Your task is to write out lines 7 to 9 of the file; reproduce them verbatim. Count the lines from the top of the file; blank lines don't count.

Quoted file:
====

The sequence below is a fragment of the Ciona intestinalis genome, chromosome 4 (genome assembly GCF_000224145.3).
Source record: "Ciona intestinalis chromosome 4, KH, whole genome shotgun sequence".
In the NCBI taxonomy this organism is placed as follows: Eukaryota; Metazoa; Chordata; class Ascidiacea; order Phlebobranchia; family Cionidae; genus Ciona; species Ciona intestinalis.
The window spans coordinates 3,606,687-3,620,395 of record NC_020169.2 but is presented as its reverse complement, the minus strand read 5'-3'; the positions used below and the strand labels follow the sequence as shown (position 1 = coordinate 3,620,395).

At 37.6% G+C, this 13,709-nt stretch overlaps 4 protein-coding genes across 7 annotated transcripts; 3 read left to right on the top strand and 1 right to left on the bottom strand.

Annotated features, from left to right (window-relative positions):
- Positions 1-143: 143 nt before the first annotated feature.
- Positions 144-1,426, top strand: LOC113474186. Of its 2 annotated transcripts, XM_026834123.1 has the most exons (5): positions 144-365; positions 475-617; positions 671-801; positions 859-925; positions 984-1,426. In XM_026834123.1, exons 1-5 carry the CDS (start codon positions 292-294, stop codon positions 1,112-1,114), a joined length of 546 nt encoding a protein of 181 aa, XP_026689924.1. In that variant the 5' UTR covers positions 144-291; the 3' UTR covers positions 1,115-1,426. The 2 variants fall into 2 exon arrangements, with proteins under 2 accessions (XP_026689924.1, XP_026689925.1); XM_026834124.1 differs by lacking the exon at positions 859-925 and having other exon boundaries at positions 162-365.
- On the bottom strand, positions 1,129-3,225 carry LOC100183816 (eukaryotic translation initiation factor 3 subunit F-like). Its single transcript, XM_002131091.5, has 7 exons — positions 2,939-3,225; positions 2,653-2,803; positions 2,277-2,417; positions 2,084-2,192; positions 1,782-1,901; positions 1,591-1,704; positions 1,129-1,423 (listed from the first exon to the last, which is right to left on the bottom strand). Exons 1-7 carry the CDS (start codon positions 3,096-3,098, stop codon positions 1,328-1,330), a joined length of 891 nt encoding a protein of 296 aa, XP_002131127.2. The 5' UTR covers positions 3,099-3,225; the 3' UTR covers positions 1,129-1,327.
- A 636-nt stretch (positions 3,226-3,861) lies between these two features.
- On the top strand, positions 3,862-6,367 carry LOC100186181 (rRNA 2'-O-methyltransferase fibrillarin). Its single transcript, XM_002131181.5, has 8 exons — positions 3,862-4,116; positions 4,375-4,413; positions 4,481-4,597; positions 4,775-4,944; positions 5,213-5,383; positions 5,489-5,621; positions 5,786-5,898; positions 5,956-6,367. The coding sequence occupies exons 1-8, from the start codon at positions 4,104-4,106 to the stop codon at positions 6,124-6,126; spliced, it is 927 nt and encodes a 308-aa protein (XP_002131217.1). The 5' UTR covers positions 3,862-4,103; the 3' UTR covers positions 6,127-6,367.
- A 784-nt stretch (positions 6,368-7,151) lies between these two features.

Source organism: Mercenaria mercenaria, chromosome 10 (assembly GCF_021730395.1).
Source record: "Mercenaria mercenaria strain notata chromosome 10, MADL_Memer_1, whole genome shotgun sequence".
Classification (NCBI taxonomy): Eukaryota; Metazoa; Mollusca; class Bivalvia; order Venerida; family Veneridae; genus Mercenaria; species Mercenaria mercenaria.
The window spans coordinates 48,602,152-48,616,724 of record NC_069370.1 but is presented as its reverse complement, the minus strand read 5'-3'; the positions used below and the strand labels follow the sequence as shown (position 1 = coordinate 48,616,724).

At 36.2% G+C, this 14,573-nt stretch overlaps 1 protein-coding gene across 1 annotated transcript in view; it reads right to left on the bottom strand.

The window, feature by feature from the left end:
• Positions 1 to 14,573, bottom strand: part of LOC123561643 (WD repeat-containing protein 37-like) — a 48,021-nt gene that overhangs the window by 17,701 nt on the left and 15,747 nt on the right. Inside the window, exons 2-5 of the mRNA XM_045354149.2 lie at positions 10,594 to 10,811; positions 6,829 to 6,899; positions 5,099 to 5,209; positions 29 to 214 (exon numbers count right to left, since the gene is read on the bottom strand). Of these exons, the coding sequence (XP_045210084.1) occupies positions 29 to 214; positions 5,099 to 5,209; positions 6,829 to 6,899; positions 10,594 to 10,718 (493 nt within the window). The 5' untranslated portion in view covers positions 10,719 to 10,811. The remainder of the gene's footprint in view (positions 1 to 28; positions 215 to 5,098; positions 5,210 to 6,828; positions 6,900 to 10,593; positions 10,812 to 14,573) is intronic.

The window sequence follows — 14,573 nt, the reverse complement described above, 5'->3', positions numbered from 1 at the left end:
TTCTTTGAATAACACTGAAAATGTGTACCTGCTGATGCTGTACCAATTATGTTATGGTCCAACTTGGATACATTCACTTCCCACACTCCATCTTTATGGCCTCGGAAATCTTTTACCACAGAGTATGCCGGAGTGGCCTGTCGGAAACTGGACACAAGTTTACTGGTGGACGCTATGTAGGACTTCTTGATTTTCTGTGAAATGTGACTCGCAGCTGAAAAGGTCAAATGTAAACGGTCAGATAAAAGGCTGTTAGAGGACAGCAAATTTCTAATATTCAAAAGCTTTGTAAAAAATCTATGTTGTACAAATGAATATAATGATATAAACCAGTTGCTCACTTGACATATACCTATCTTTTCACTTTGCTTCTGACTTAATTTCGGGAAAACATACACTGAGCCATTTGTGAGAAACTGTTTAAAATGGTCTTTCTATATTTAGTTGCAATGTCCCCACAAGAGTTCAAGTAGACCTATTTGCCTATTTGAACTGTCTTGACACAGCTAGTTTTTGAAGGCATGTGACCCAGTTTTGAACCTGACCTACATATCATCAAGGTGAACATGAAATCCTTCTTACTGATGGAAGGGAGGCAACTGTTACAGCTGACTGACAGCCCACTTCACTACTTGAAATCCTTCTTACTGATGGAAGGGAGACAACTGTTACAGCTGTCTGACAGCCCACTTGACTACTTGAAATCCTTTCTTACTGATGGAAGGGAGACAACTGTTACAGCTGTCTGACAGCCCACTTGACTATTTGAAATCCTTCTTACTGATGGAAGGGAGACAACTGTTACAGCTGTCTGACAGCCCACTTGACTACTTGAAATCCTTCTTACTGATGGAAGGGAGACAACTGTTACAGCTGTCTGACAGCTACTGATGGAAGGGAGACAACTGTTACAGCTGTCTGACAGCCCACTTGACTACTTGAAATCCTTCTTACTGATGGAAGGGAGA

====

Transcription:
- Positions 1-143: 143 nt before the first annotated feature.
- Positions 144-1,426, top strand: LOC113474186. Of its 2 annotated transcripts, XM_026834123.1 has the most exons (5): positions 144-365; positions 475-617; positions 671-801; positions 859-925; positions 984-1,426. In XM_026834123.1, exons 1-5 carry the CDS (start codon positions 292-294, stop codon positions 1,112-1,114), a joined length of 546 nt encoding a protein of 181 aa, XP_026689924.1. In that variant the 5' UTR covers positions 144-291; the 3' UTR covers positions 1,115-1,426. The 2 variants fall into 2 exon arrangements, with proteins under 2 accessions (XP_026689924.1, XP_026689925.1); XM_026834124.1 differs by lacking the exon at positions 859-925 and having other exon boundaries at positions 162-365.
- On the bottom strand, positions 1,129-3,225 carry LOC100183816 (eukaryotic translation initiation factor 3 subunit F-like). Its single transcript, XM_002131091.5, has 7 exons — positions 2,939-3,225; positions 2,653-2,803; positions 2,277-2,417; positions 2,084-2,192; positions 1,782-1,901; positions 1,591-1,704; positions 1,129-1,423 (listed from the first exon to the last, which is right to left on the bottom strand). Exons 1-7 carry the CDS (start codon positions 3,096-3,098, stop codon positions 1,328-1,330), a joined length of 891 nt encoding a protein of 296 aa, XP_002131127.2. The 5' UTR covers positions 3,099-3,225; the 3' UTR covers positions 1,129-1,327.